Baby Saved from Blindness
Mariam came into this world three months premature and weighed just two pounds when she was born. She was anemic and had a low blood count. She also had problems with her sight.
As all premature babies are, Mariam’s eyes were checked by the Armenian EyeCare Project’s ROP — Retinopathy of Prematurity — team and she was diagnosed with ROP. An eye disease found in premature infants, ROP can rapidly turn to a lifetime of blindness if it is not treated. If Mariam did not receive help — and very soon — there was a 100 percent chance she would go blind.
“It was difficult to believe that the child I am holding in my hands might never see,” Mariam’s mother, Marineh, said.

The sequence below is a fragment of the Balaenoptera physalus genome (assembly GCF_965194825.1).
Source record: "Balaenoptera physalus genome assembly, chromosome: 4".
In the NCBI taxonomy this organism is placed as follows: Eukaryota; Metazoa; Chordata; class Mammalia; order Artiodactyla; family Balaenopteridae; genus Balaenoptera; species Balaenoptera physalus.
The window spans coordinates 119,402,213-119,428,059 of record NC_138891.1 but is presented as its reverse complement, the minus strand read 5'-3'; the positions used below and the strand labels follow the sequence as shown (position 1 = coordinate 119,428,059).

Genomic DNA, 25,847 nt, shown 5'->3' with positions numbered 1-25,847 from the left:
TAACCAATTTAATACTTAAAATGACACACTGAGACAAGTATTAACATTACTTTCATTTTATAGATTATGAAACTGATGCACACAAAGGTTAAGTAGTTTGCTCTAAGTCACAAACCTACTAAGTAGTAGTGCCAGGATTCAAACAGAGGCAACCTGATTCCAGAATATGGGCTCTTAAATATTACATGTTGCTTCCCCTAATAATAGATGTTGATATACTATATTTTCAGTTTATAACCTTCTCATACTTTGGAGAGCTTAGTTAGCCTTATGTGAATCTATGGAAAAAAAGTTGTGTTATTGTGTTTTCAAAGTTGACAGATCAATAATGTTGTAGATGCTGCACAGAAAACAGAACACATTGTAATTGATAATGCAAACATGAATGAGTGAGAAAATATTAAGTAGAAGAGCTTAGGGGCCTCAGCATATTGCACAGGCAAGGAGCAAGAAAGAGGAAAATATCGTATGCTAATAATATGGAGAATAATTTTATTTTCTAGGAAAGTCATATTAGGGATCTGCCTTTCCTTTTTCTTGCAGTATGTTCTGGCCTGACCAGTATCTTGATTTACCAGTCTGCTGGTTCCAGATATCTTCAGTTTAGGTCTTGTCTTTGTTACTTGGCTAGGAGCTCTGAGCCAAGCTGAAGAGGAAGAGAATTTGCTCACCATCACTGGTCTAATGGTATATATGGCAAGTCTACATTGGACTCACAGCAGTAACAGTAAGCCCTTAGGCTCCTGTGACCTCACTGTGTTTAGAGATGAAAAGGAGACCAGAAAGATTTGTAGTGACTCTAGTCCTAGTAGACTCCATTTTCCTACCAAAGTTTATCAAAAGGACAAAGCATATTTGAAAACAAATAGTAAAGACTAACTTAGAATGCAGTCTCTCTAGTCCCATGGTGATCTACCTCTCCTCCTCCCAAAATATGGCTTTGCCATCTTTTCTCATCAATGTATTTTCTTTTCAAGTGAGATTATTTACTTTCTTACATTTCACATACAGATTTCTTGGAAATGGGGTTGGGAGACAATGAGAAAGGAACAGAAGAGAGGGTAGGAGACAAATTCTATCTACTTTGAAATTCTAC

Thankfully, the EyeCare Project was able to help. With the Project’s ROP program, implemented in 2010, the doctors and nurses at the Center of Excellence for the Prevention of Childhood Blindness, with its state-of-the-art neonatal intensive care unit, are now able to screen premature infants, diagnose ROP at its earliest stage and treat the blinding eye disease before it’s too late.
Because of the Project’s ROP program, most premature infants in Armenia who have the disease are treated immediately and can avoid a lifetime of blindness. “Without this program, Mariam would have been blind,” ophthalmologist Nune Hakobyan said. “Now, there is nothing wrong with her eyes.”
Baby Mariam can see her loving parents and play with her older brother — something Mariam’s father, Michael, says she loves to do.
“A huge weight has come off my shoulders,” Michael said. “I’m speechless.” Mariam’s mother added: “To this day, I still believe that a miracle took place.”